On the last day of stormchasing the monsoons last year, I ended up driving over 450 miles. I was up near Winslow, the day was over and it was time to head home. I chose highway 87 which would take me through Payson, a route I’d only been on once before. A bit after 8pm I realized I was in this wide open area with retreating clouds and some of the Milky Way appearing above me. I pulled over and aimed south to capture some stars, but the clouds were quickly returning and the shot didn’t turn out so well.

But then, as usually happens, I turned around and saw the moon rising. I’ve shown this picture to a few people, plus it appears at the end of my latest book, and most of the time the first thought is that it’s a sunrise. Until you see the stars in the sky and realize that would be impossible.

The moon rose with a orange glow about it and the clouds were perfect, even getting lit up underneath a bit as if it were a sunrise. The taillights from the car illuminated the highway.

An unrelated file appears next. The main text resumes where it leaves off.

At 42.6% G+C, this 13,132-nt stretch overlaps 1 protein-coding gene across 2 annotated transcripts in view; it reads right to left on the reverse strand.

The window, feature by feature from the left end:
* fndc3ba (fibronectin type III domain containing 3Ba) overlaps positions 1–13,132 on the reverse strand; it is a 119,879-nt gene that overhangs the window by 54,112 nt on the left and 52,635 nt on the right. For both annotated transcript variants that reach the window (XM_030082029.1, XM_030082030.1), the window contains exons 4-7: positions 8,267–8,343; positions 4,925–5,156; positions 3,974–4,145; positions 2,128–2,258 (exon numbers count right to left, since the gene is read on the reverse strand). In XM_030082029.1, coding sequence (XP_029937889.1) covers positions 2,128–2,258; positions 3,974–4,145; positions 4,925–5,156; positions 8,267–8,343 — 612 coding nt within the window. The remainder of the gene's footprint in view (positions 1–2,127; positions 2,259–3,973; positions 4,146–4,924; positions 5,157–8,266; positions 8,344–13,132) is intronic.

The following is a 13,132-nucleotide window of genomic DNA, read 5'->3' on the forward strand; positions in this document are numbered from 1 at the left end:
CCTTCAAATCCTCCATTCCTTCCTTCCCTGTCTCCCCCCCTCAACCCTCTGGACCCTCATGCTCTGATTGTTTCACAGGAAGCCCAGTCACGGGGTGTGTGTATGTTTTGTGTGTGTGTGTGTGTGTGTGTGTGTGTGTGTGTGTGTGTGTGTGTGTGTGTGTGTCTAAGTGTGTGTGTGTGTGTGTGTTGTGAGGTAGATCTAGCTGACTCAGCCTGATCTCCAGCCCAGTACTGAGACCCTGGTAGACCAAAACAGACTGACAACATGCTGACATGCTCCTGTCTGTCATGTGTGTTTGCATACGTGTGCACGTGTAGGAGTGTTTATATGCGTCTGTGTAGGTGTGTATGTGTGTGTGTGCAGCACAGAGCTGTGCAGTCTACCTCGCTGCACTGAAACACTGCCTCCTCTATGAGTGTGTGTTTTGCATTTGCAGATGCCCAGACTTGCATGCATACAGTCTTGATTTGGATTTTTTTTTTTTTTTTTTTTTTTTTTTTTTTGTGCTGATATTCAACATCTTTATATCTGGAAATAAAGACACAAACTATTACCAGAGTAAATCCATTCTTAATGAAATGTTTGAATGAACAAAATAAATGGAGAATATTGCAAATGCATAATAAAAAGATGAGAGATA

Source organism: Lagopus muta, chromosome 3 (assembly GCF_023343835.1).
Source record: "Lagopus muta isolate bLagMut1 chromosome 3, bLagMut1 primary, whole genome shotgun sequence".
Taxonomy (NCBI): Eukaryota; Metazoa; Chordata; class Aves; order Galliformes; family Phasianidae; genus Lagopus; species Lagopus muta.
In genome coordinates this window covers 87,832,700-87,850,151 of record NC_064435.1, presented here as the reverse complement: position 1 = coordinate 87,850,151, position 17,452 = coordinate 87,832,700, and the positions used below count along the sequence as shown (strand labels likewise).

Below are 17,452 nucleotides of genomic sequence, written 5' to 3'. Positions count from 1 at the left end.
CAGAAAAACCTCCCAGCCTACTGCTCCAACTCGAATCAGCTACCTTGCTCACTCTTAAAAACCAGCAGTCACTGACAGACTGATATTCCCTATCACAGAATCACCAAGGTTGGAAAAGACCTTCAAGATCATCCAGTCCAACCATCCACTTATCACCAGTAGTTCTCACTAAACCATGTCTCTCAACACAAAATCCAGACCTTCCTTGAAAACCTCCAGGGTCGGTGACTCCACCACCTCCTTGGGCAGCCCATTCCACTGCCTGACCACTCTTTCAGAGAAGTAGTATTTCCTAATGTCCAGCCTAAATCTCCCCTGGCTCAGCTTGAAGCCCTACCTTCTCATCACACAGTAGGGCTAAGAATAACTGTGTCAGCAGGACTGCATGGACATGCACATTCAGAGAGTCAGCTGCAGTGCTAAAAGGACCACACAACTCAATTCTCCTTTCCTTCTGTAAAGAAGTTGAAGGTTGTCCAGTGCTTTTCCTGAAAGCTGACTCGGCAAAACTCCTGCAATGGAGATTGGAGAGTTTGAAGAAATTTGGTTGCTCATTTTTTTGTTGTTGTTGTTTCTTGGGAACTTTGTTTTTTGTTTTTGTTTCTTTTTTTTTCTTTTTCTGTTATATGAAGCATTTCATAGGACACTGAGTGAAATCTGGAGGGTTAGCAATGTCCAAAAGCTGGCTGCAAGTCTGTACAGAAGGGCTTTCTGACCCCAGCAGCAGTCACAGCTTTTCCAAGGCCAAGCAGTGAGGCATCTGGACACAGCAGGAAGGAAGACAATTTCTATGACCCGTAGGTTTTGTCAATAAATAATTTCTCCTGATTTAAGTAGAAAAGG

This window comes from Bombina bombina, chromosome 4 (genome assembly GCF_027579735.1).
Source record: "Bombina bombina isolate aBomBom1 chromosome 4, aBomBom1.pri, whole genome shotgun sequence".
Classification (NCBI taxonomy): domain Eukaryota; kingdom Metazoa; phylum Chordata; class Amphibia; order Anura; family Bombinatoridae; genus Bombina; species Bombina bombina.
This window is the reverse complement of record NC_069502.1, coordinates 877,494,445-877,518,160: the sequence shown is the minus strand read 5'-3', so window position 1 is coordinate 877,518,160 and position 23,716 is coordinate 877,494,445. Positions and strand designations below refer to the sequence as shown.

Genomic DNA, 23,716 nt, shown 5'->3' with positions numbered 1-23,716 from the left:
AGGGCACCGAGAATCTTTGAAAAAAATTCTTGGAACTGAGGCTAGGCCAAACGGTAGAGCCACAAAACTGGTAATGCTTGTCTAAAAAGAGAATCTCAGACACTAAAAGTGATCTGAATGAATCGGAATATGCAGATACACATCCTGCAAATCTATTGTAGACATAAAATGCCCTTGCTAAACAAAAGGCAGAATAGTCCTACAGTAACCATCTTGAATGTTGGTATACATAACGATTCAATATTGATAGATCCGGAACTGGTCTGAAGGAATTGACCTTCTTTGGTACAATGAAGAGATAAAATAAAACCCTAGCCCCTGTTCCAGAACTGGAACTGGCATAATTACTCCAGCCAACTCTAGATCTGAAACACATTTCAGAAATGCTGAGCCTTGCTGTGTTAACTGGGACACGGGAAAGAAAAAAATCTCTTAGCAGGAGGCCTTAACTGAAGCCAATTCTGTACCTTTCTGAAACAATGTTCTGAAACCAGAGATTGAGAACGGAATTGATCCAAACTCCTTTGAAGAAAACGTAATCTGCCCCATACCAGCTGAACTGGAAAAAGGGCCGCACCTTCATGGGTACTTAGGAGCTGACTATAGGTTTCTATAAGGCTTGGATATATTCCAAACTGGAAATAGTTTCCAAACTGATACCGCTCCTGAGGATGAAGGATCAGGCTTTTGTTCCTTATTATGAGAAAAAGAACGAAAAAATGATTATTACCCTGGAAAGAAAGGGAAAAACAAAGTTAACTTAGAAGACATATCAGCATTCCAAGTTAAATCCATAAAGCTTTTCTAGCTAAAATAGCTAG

It was so peaceful out there too…quiet, nothing for miles and miles and miles. Not a car in sight. Was a wonderful way to end the stormchasing season.

 

Just a road…with a storm

(click to see on black // canon 5d mark ii, tamron 17-35mm 2.8, 17mm, iso 100, f/22, 1/50 // buy print)

There is nothing I love more than a nice road photograph. I really can never tire of them. The problem with stormchasing is that all you are doing is driving down roads most of the time, so you are tempted to do nothing but stand in the middle of every awesome highway you see. Hence I try to find random things down dirt roads, like rocks, cactus, whatever…to try and frame a shot.